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Wednesday, 11 December 2013
Page: 1552

Senator McKENZIE (VictoriaNationals Whip in the Senate) (19:04): I rise very briefly tonight to speak on something that occurred today in the other chamber, where proud coalition members from Murray-Darling Basin communities moved and second motions that disallowed a legislative instrument. It was an instrument which the previous minister, Minister Butler, the Minister for Environment, Heritage and Water—in a cheap political act one day before the federal election proper started—introduced. I speak of the legislative instrument whereby the critically endangered category included the whole Murray-Darling Basin: the River Murray and associated wetlands, floodplains and groundwater systems from the junction with the Darling River to the sea. As for the scope, the number of communities and the number of businesses and farmlands that were physically encapsulated by that had an entirely new set of environmental regulations and designs overlaid on them as a result of this cheap political trick by the former minister. So I think it is great news for the 10 million Australians that live and work in the Murray-Darling Basin, who produce our food and raise their kids there, to have that taken away from them. I think of my own state of Victoria, where over the last number of years we have come to terms with the conversation around the Murray-Darling Basin Plan and its impact on our capacity to grow food and balance the needs of the rivers with the needs of the community. So to be 'using' these communities again and putting another onerous layer of green tape on people that just wanted to get on with the business of growing the great produce that they do right through Murray-River communities, particularly in Victoria, was just another blow to these communities that have seen drought and flood in recent times and also the uncertainty that the Murray-Darling Basin Plan conversation brought within those communities and that they had thought was over. So I stand with the New South Wales Irrigators' Council, who were championing this movement over in the other place, and similarly with the National Farmers' Federation, who were making very clear the desire of producers and communities to get rid of that extra layer of tape.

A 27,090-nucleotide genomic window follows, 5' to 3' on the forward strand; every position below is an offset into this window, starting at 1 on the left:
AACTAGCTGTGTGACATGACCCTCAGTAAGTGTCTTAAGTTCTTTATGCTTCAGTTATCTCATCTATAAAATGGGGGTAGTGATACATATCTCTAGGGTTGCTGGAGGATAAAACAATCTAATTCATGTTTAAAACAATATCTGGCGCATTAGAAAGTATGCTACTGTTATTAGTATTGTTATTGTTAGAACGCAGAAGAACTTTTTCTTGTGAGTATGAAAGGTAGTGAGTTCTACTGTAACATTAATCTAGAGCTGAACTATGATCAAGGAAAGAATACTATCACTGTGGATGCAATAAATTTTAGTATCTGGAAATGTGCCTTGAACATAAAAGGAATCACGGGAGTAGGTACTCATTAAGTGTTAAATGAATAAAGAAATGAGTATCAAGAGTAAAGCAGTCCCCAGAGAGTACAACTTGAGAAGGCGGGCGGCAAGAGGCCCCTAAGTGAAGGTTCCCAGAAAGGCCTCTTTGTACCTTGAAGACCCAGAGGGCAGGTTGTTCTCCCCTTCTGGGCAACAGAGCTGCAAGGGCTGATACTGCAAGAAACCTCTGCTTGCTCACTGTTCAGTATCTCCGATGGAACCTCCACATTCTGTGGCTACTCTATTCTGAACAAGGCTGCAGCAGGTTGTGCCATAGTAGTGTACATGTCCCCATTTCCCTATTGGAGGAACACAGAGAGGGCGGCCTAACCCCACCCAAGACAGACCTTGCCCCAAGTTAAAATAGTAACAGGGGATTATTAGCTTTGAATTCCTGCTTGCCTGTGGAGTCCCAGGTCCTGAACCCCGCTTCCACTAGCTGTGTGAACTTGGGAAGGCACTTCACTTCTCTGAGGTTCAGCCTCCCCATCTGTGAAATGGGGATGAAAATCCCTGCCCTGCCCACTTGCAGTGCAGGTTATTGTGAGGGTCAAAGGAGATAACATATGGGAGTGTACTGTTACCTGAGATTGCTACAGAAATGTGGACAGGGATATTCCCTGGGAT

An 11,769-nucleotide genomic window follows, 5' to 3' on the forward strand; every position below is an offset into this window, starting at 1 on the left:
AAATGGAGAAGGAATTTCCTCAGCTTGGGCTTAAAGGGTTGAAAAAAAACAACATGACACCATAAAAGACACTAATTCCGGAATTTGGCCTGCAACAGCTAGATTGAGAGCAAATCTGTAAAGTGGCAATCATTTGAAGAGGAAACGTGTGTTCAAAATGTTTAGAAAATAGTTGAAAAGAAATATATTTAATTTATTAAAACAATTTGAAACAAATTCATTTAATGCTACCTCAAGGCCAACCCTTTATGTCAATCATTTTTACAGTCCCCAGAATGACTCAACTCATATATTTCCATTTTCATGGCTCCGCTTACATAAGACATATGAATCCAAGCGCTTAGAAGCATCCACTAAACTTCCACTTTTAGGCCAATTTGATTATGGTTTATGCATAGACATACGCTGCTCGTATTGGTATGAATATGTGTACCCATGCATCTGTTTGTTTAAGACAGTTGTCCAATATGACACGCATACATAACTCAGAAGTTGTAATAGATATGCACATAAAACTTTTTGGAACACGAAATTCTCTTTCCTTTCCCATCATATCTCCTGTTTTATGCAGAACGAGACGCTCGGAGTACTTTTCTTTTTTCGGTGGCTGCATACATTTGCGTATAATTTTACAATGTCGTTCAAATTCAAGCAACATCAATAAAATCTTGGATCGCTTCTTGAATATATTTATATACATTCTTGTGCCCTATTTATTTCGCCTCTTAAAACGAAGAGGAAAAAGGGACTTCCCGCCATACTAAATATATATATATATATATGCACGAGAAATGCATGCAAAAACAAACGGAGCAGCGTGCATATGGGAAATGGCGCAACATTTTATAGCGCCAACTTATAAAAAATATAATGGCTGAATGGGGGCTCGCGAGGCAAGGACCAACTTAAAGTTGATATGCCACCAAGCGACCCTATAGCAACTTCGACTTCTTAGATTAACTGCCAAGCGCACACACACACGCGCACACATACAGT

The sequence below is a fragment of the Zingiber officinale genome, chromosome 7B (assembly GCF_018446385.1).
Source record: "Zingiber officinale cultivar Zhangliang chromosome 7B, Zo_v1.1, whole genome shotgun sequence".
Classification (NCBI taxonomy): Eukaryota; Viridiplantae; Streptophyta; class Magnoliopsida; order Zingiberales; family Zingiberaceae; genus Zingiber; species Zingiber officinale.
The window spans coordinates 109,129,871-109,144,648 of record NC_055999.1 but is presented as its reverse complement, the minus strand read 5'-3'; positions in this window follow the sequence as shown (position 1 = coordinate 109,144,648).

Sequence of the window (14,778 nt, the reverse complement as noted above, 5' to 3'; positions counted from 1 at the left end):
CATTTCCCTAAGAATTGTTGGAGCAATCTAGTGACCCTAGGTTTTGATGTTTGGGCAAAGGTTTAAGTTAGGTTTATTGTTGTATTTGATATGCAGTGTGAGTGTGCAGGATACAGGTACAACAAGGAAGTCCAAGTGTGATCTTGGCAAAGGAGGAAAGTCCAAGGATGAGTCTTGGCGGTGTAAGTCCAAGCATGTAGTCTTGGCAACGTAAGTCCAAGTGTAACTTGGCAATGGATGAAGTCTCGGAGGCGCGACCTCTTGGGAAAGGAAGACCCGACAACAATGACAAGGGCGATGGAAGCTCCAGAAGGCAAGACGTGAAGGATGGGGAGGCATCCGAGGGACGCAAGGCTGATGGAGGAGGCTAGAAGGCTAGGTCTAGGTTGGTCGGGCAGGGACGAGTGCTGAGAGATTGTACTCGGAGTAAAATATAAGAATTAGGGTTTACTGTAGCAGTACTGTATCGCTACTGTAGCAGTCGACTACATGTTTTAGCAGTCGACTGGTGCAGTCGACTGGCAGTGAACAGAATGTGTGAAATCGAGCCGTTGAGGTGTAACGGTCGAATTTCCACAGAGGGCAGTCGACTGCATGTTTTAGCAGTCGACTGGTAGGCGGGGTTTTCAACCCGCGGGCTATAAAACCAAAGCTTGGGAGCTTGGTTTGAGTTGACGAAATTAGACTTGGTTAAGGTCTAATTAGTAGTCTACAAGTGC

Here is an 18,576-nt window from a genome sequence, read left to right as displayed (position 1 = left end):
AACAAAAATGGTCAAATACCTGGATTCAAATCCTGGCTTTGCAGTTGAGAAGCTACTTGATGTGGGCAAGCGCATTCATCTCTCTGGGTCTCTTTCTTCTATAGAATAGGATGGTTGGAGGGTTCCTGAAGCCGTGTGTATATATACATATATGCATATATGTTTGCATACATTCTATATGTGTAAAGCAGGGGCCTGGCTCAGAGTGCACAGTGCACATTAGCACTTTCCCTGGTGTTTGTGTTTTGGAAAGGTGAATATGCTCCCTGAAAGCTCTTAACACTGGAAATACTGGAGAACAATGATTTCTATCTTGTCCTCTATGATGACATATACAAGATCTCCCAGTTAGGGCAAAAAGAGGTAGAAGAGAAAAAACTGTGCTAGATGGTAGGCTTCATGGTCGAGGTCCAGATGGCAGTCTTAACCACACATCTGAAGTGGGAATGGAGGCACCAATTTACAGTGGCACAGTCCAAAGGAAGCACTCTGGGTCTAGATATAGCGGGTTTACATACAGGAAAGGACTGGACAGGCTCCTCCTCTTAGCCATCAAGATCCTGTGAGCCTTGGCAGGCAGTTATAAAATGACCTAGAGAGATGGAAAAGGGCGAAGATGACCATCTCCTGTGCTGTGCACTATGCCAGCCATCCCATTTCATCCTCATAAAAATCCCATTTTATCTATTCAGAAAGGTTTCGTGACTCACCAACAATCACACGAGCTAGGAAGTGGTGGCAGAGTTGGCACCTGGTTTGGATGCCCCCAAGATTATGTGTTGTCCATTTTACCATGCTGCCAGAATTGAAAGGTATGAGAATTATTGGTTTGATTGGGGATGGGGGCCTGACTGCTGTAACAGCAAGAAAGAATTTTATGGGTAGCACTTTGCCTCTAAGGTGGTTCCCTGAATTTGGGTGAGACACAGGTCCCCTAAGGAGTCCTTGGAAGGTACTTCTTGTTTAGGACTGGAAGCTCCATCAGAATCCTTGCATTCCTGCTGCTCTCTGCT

This government is serious about decreasing regulation without sacrificing environmental standards. This goes to some of the commentary that Senator Fifield was making in the previous debate around aged care, that somehow the opposition thinks that this relationship is between quality—or in this case environmental outcomes—and the amount of red tape and green tape. It is simply not the case. Similarly, later this week I look forward to when we can work with the states to ensure that we do get bilateral approval and assessment processes under the EPBC Act so that communities and businesses can deal with one set of regulatory framework rather than multiple sets without decreasing environmental standards and outcomes. I think that is an important thing to reiterate, that that is what we actually need to happen.

I want to share with the chamber today some of the commentary from the stakeholders that are involved in this. I think that Tom Chesson from the National Irrigators' Council is very pleased. He bemoaned the fact that farmers were not actually consulted when Minister Butler rushed this critically endangered instrument through, despite the explanatory statement that was lodged with the instrument stating:

A draft conservation advice was placed on public exhibition, and public comments were sought as required by the Act.

You would think that if you were going to overlay over these communities and these productive spaces you would actually talk to the irrigators—there are a fair few out there across the Murray-Darling Basin. The fact is that the act requires government to seek public comments and public commentary, and yet the former minister had not even talked to the National Irrigators' Council when he launched this legislative instrument. How typical of Labor. They will be the first ones in here tomorrow complaining about the government, but they were the ones who did not consult. They made policy on the run, and this is an absolute corker of an example. I am absolutely rapt that Mark Coulton and Andrew Broad and I think Angus Taylor and—help me out colleagues—